A smart highway that promises to save energy while improving safety was unveiled along a 500-meter stretch in the Netherlands last week. Interactive and self-sustaining, it’s being called the “Route 66 of the future.”
The project is designed and developed by Daan Roosegaarde and Dutch engineering firm Heijmans Infrastructure. Earlier this year, we posted about other Studio Roosegaarde projects: houseplant reading lights and bioluminescent streetlamps. Now, this glow-in-the-dark technology actually exists on the N329 highway in Oss, about 100 kilometers southeast of Amsterdam.
The road markings are made with paint containing photo-luminescent powder that charges in the daytime and then releases a green glow at nighttime. Roosegaarde tells Wired UK that Heijmans had managed to take its luminescence to the extreme: “It’s almost radioactive.”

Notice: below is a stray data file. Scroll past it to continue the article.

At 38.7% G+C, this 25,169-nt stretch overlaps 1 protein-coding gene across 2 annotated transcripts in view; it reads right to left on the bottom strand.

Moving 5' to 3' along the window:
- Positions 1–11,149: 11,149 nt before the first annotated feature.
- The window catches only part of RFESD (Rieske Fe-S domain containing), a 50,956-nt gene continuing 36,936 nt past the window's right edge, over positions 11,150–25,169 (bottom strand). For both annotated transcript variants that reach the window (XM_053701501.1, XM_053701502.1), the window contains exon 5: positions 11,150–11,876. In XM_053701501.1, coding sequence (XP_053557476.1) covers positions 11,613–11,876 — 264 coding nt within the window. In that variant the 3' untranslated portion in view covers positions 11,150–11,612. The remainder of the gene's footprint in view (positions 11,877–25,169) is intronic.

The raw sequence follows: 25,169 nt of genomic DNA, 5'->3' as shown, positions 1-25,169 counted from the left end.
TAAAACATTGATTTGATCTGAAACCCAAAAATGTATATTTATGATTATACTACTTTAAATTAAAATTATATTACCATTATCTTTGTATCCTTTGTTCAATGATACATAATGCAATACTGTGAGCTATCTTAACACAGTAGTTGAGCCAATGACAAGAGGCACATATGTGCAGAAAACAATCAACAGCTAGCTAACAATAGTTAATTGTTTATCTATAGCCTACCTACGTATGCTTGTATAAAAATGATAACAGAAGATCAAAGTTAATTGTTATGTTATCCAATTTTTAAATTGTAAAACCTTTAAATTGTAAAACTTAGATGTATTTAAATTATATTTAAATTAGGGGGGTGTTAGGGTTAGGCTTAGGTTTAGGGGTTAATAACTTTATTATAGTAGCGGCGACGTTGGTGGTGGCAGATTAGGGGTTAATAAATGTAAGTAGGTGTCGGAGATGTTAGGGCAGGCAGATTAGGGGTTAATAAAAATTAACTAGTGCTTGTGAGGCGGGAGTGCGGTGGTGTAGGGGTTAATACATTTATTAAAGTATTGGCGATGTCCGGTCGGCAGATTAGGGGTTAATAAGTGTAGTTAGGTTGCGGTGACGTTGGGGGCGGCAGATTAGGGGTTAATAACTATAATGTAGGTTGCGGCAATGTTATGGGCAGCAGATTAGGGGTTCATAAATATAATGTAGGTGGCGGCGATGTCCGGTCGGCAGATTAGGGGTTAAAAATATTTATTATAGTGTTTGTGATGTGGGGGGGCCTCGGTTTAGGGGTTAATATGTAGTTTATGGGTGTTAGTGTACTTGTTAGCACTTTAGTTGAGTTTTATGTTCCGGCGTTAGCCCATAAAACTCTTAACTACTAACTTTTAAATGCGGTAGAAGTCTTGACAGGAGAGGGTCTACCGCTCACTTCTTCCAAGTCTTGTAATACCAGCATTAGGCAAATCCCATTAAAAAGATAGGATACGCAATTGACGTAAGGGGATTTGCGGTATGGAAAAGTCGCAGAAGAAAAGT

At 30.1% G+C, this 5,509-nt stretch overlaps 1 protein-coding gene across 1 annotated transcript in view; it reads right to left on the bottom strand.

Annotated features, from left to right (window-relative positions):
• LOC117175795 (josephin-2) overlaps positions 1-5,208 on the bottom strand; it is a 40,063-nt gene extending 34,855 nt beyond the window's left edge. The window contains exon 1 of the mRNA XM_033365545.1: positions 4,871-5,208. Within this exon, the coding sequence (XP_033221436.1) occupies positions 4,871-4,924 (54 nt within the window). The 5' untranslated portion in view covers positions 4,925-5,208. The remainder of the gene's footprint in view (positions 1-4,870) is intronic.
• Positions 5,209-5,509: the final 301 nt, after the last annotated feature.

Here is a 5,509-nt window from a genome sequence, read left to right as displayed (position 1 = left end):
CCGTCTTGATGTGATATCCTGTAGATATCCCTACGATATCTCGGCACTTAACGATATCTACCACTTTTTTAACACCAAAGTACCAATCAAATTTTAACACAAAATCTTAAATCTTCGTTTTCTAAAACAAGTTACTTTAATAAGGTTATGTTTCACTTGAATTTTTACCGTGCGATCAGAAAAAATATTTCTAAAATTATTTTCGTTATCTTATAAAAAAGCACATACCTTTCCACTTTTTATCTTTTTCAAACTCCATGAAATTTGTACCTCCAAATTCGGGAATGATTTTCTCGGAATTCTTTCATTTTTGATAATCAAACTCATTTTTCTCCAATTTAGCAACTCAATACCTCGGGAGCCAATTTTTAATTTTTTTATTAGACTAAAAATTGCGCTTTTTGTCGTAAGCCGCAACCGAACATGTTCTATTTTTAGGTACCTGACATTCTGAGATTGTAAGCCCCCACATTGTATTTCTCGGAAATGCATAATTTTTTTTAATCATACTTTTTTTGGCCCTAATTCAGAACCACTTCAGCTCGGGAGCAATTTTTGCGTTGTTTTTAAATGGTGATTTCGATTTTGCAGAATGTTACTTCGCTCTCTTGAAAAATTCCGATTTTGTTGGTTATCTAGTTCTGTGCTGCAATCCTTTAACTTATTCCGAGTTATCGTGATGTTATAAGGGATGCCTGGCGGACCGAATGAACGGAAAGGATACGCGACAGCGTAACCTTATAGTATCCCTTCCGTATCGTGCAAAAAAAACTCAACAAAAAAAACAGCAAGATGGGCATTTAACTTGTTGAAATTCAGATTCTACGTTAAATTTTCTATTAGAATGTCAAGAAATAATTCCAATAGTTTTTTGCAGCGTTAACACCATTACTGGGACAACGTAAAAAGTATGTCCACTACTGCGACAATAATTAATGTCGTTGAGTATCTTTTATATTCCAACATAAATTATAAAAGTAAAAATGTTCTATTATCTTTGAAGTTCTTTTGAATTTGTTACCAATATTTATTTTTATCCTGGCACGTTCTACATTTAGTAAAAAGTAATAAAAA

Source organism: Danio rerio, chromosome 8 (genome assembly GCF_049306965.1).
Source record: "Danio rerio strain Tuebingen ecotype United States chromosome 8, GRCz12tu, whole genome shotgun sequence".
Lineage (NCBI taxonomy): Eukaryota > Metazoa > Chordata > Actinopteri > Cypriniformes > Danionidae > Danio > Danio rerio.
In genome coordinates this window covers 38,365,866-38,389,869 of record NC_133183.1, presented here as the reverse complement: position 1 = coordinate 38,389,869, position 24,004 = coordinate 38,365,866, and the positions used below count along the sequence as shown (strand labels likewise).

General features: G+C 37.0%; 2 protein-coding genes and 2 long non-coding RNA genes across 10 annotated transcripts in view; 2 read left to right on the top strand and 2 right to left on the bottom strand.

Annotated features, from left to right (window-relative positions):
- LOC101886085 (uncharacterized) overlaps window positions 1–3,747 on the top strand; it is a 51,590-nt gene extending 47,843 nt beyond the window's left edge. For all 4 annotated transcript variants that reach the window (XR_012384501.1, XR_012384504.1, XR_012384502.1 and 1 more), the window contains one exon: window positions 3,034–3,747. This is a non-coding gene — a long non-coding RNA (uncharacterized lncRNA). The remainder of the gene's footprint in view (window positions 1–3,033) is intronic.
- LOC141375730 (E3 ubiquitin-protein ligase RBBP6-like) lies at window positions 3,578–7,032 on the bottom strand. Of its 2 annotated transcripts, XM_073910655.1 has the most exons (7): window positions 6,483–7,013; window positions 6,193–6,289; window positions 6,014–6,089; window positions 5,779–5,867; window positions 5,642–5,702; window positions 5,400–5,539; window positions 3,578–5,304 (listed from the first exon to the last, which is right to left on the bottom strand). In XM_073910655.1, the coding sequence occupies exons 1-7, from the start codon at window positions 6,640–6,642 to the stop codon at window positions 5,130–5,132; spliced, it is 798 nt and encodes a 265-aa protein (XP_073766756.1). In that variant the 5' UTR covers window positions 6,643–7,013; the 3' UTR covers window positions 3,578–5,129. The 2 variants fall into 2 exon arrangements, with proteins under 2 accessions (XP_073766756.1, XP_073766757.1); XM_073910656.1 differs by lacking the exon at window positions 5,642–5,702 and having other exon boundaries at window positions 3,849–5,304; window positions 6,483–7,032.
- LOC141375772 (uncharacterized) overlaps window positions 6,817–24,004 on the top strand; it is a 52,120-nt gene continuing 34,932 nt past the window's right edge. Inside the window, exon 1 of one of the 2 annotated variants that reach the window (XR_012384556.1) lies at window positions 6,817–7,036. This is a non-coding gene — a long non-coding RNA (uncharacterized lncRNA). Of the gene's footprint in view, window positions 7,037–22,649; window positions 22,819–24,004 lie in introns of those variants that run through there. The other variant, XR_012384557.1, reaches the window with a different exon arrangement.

If the glow does last the whole eight hours it’s supposed to, this could mean dispensing with energy-guzzling, maintenance heavy streetlights. “The government is shutting down streetlights at night to save money,” Roosegaarde tells BBC. “I was completely amazed that we somehow spend billions on the design and R&D of cars but somehow the roads — which actually determine the way our landscape looks — are completely immune to that process.”
But will the pilot project lead to implementation along every unlit road? “It would be a big investment so if safety improvement is the target then we need hard evidence about how this compares to what we already have and to back up any safety claims,” Pete Thomas from Loughborough University’s Transport Safety Research Centre says. The UK Highways Agency says it will be watching the trial, and one of their concerns is how the markings will work during the winter when daylight hours are fewer. Also, we’ll need to know how well the paint holds up to normal wear-and-tear.
Studio Roosegaarde’s complete “Smart Highway” concept, first proposed in 2012, also includes temperature sensitive technology: Snowflakes light up the ground when the road gets slippery. This was not included in the Netherlands trial.
Image: Studio Roosegaarde
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